“’Professor, I’ve never had a passenger experience the void with me. You’ll be the first.’ The Professor begged, ‘Scilectra … No! Please, can we talk?’ She replied, ‘Sure … back at the facility.’ Forgetting all about Ameerah and the box, she coyly wrapped herself around Sherman and snatched him into thin air. They arrived back at the windmill facility within nanoseconds. She released Sherman from her vice-like grip. He hit the floor with a thump, writhing in pain, and began vomiting from the otherworldly experience. ‘Professor, even though I’m disappointed by your deeds, I still need you and I need you right now. I require a child, and you are destined to procreate with me.’

“He stammered, ‘A ch … A child? … With me?! With me now?! I’m in no condition to participate in such activities with you — or anyone else for that matter! I have to recuperate from traveling in a manner that my body is ill-equipped for.’ She purred, ‘Let me … help you.’ She slowly removed the cape that the Professor had designed for her to be able to insulate her energy. She then paced toward him in an animalistic gait, coercing him to the floor. She purposefully disrobed him and pressed her tingling skin against his trembling body, turning her frequency up to the ‘Energize’ setting while simultaneously stimulating her reluctant partner.”

These lines are from the forthcoming book, “The GOD Maps” by Yvette Kendall. Kendall, who is an African-American woman, is a newcomer to the science fiction genre — or “speculative fiction” as it is often called. (A relevant sub-genre is known as “Afrofuturism.”) Black women authors such as the legendary Octavia Butler and Hugo Award recipient N.K. Jemison paved (or wrote) the way for Kendall. Their work often paints a disturbing picture of a post-apocalyptic, dystopian future in which malevolent extraterrestrials or myriad other “monsters” roam freely and create mayhem with impunity. They sometimes dream up toxic viruses that are created by homicidal, megalomaniacal scientists. Fans of this genre know exactly what I mean.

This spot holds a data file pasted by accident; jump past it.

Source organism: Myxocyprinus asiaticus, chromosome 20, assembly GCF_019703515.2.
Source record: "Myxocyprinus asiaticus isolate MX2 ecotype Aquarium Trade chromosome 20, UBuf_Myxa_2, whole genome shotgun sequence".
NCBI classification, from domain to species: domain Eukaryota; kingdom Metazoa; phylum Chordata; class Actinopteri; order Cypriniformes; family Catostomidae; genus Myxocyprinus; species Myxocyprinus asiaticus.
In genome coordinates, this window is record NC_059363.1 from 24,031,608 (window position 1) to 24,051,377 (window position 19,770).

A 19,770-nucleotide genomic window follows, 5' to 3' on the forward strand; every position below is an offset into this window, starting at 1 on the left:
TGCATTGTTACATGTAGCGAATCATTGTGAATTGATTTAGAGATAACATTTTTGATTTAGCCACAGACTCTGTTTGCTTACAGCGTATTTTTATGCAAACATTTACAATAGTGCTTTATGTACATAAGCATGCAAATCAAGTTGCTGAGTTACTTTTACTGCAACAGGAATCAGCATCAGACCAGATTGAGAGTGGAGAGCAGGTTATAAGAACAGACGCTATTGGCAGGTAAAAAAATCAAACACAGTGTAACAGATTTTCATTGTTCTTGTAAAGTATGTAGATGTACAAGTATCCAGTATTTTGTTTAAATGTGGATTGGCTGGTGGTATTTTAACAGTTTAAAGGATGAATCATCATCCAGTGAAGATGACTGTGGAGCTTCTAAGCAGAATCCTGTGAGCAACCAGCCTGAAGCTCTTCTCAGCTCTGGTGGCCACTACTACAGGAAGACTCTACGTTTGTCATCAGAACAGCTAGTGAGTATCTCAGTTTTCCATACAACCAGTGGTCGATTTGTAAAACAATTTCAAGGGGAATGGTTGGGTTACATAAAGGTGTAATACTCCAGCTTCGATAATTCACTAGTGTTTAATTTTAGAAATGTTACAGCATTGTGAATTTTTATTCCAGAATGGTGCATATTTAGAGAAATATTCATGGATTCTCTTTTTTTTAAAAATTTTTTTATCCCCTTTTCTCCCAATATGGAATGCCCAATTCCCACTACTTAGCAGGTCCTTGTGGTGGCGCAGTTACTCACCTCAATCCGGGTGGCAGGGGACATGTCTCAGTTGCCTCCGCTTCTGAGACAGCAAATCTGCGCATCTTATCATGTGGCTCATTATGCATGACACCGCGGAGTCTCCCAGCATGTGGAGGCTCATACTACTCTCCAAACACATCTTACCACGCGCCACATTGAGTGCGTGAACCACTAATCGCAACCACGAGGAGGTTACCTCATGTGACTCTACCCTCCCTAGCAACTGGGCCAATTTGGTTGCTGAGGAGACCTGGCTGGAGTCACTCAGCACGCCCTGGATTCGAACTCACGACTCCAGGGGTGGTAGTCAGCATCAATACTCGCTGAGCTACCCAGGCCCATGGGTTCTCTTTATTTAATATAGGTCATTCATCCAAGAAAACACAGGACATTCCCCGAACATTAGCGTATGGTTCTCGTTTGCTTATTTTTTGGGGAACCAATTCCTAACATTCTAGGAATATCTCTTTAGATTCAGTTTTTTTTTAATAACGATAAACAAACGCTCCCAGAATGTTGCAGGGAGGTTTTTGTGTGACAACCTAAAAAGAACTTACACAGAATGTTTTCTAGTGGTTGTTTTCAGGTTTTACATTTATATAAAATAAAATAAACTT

I had the pleasure of meeting Kendall, who lives near Atlanta. My inquisitiveness got the best of me, so I begged her for an interview. She consented and the result was a wonderful conversation. When I asked who (or what) the inspiration for her book was, she said, “To be honest, it wasn’t an inspiration. I’m a Black female inventor, so (the book) is just the other side of inventing and innovation; it’s just a literary innovation.” I followed up by asking about common misperceptions about Black female science fiction writers. She said, “There aren’t many of us, but one of the tracks that we tend to stay on is writing about dystopian scenarios where we’re trying to overcome something — something to retain or regain our humanity.” 

I then inquired as to “the story behind the story,” as it were. Kendall replied, “The story that I’m telling is an expression of my love affair with science and with sci-fi, but I wanted to tell a story that hadn’t been told before. I wanted to talk about who God is, but to do it on a ‘molecular level’. It’s a cautionary tale. In essence, all the characters are me. The work represents many religions and their understanding of God. And because some Black people have often been omitted from science fiction, I wanted to tell a story about being on the outside looking in.” 

Ms. Kendall offers the following advice for aspiring writers: “Don’t be afraid to just start writing. We get so wrapped up in other people’s styles. Just write it down and clean it up later.” Finally, when I asked her about her goal (other than selling millions of copies), she said, “My goal for this book is to look at God, religion and spirituality from every angle from the inside out. I hope to upset people because, in some respects, hate and fear can be stronger than love if you’re trying to achieve something. I also want people to actually read the Bible for themselves. Wouldn’t that be something?”

Larry Smith is a community leader. Contact him at larry@leaf-llc.com.